Regarding the model’s mother - I usually enjoy having her on set. The great mother is indispensable. She’s there to support her daughter unconditionally. That may mean pulling a dress out from under piles of clothing and quickly ironing it; braiding hair; applying makeup; wiping a runny nose; offering encouragement.
Since I customarily work without an assistant, mothers sometimes take on that role for me. I’ve had mothers happily hold light reflectors and leaf blowers (for blowing the model’s hair), move junk out of the way, and bring us snacks.
When discussing an upcoming photo session with a parent, which usually is the mom, I request that she, rather than the father, be present during the shoot. My belief is that the mother will be more in tune with her daughter’s needs, being better able to provide the assistance mentioned above.
Sometimes I want someone the model can react to or interact with, and mothers and fathers are perfect for that. I’ve gotten some remarkable expressions when a parent, placed out of the shot, catches their daughter’s attention with their antics. What can work well too is having a parent or the limb of a parent physically interacting with their child.
Unfortunately, there is the occasional overbearing mom who wants to control her daughter, often making demands of her that are unnecessary and disruptive. This attitude typically takes the form of telling the girl how she thinks I want her to pose, which frequently is incorrect. When that happens too many times, I’ll patiently explain to the mother what she is doing and how it’s hindering the shoot. That generally solves the problem. If it doesn’t, and if the daughter is not too young, I’ll politely ask the mother to leave the area so the girl and I can photograph alone. She’ll usually agree to this.
By the way, the top photo was posed (as were most of the other photos in this blog). People have viewed this picture and become upset that the blond woman was mocking the teenage girl. She was not. In fact, the woman was reluctant to pose this way. It took some persuading by me before she agreed to do so.
Elspeth’s face lit up when she caught sight of her father working outdoors. If he hadn’t been there, I doubt I could have coaxed such a wonderful expression out of someone so young. I love how her hair and window curtain both frame her eyes, nose, and mouth.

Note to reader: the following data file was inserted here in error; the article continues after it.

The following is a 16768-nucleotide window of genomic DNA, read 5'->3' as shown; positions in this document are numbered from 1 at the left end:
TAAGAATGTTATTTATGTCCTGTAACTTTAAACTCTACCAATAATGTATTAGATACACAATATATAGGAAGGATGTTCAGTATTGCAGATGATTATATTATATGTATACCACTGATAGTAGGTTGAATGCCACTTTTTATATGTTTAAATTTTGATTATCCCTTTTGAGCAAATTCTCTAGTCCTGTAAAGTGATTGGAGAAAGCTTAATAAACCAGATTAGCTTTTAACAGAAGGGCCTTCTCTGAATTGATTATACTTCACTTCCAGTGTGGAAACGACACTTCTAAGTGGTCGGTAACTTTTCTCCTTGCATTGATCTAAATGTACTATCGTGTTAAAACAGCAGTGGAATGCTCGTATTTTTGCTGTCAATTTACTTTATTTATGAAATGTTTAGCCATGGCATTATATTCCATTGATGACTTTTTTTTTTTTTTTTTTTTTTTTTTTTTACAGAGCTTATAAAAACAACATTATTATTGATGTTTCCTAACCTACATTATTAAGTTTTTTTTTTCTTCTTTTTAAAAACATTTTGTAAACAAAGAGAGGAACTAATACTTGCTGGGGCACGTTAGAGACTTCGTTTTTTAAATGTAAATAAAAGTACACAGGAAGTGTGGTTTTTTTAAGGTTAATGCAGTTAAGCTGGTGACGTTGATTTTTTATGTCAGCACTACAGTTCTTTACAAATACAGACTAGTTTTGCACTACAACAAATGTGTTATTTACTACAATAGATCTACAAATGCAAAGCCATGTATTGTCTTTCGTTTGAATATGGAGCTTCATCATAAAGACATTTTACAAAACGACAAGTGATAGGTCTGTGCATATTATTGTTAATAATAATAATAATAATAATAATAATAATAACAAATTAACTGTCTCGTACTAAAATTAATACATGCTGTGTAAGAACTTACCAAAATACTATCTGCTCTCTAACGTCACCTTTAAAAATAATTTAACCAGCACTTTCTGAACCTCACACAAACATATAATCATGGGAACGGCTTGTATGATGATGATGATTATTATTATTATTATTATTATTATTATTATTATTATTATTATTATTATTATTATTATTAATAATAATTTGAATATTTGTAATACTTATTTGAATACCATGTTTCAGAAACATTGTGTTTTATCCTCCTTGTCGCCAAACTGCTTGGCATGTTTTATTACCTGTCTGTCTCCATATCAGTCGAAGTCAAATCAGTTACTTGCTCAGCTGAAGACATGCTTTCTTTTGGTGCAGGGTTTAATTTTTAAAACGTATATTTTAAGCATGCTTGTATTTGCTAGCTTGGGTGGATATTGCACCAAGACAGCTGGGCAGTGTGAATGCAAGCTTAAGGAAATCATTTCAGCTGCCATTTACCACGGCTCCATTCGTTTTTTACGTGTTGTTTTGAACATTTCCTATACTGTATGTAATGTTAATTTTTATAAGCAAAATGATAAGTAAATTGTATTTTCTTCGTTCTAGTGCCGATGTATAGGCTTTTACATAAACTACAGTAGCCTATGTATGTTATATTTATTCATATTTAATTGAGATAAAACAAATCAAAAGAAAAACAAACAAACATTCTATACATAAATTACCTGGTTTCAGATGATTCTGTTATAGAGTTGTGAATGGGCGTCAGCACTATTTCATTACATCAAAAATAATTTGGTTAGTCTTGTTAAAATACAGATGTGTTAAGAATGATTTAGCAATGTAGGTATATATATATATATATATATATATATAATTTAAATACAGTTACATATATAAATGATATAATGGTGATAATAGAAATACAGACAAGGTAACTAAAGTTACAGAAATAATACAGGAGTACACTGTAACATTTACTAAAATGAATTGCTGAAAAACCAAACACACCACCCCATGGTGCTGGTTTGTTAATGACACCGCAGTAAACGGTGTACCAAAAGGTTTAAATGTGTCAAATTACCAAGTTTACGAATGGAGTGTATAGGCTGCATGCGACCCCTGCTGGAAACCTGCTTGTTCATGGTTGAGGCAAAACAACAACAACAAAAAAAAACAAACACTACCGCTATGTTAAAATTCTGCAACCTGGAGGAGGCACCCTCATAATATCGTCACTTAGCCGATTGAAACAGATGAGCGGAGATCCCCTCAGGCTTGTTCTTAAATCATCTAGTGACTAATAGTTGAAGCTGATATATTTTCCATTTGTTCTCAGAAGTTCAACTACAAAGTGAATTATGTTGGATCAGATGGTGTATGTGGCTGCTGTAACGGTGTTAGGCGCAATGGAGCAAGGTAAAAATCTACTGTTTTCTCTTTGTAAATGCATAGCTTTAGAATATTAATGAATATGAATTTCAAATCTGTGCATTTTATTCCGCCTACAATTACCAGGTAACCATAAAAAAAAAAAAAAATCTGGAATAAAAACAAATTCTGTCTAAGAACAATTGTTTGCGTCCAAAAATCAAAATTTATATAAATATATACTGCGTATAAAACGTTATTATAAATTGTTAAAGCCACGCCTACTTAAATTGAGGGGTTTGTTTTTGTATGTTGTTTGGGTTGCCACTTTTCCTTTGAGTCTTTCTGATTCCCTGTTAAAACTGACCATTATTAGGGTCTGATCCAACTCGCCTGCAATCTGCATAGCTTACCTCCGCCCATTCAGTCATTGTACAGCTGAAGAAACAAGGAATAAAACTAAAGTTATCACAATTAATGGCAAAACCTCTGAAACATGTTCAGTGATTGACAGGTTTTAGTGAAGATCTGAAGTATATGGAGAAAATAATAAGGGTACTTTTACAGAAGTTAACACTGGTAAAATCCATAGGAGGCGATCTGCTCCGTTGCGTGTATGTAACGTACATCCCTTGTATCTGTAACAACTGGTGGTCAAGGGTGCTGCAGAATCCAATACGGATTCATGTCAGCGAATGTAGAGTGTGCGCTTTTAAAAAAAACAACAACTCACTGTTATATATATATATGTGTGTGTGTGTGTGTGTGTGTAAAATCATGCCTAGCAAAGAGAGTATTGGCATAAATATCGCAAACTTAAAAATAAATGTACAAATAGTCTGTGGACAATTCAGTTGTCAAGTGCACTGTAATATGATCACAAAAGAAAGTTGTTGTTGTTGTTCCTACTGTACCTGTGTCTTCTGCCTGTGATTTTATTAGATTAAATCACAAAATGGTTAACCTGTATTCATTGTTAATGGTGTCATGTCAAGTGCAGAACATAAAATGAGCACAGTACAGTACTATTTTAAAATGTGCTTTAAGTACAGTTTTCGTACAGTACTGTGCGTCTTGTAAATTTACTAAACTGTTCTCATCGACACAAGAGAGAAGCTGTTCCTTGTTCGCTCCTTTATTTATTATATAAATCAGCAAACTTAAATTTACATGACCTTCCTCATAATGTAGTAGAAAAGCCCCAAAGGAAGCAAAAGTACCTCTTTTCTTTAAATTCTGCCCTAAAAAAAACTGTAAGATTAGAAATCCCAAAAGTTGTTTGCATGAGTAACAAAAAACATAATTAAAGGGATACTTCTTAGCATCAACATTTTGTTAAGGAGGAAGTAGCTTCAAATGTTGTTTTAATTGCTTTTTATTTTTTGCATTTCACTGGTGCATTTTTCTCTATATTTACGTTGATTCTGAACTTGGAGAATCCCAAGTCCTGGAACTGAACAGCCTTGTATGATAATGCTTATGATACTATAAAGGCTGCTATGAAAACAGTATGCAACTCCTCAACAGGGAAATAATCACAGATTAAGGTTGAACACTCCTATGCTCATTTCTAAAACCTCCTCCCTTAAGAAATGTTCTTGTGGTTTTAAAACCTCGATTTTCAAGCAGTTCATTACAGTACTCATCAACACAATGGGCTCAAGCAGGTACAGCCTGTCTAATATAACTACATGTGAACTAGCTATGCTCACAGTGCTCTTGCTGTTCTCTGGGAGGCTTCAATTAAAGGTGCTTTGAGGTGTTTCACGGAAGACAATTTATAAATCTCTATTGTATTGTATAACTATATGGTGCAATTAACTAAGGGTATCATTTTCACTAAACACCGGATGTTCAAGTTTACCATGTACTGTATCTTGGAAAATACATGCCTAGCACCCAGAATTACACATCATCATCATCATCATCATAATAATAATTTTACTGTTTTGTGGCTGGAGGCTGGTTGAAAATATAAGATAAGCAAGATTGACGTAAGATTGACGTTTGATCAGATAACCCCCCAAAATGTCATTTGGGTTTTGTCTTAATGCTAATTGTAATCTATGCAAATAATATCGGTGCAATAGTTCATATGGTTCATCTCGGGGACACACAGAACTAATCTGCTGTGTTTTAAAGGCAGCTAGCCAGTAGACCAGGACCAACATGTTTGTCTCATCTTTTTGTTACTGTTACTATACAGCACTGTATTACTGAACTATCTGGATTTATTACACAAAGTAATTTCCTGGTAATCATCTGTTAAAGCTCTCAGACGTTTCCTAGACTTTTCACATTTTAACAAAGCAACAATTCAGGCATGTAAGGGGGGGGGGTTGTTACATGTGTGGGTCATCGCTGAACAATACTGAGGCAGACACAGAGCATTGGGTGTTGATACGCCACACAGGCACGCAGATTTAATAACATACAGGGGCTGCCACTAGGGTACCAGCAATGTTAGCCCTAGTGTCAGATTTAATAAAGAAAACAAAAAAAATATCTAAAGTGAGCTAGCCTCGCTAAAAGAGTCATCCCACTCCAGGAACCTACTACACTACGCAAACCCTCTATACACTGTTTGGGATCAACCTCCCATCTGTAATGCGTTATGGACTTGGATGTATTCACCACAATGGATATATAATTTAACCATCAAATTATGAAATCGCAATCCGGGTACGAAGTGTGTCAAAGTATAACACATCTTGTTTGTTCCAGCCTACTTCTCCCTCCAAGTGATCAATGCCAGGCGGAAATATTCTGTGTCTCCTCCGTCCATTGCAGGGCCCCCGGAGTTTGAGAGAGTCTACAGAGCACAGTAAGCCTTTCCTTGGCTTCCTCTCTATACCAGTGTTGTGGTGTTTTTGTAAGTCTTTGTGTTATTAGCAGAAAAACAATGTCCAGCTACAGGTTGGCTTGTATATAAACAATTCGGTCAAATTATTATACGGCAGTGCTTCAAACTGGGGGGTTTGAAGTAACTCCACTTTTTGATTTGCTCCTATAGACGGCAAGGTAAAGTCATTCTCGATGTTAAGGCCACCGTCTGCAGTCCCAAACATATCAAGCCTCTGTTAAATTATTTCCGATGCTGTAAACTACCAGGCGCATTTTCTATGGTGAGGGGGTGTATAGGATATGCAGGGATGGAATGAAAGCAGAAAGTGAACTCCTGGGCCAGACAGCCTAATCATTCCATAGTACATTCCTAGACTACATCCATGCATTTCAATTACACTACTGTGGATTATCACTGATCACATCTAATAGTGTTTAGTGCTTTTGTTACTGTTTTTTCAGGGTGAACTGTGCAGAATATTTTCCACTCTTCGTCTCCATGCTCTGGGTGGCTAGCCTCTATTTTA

When I suggested this shot to Gretel and her mom, I assumed one or both would say “no”. Neither did. I had Gretel try several expressions - I liked this one the best. She looks utterly defeated, ready to accept her dismal fate.
Amelia has lots of wonderful expressions. This one says heaps. The hand belongs to her mother. I also like how Amelia pulled down her sleeves a bit to cover her own hands.
Occasionally, I’ll include a parent in the picture if I sense her presence will benefit the photograph. Sometimes her role is as a supporting actor to her star daughter. Other times, both have equally important roles. Either way, they must work together to support one another.
It took time to set up this mother/daughter shot. Their placement in the frame was critical. I wanted Miranda, the daughter, to slightly overlap her mother, to imply a physical connection between the two. But I did not want the crossed arms and annoyed look to be hidden. Though Miranda is off to the side, she is larger and in sharper focus than her mom, making her more important. Their expressions as the smart-ass kid and the annoyed mother are subtle but obvious.
Mother and daughter were dancing madly on top of a bed, causing their hair to fly out in all directions. Each one’s excitement fed the other, helping to create this dynamic image.
I find this photo REALLY creepy (in a good way) for a couple of reasons. There’s something about how the girl, Elspeth, has her left arm positioned. It looks eerie and unnatural. In addition, her head is bent backward, resulting in no clear connection with her mother. And then there’s Elspeth’s spooky blank stare. Photoshop helped too.
Here’s Elspeth and her mom once more, and again not interacting. Each seems isolated from the other. Arms are folded, and neither one is trying to connect. I think both expressions are marvelous.
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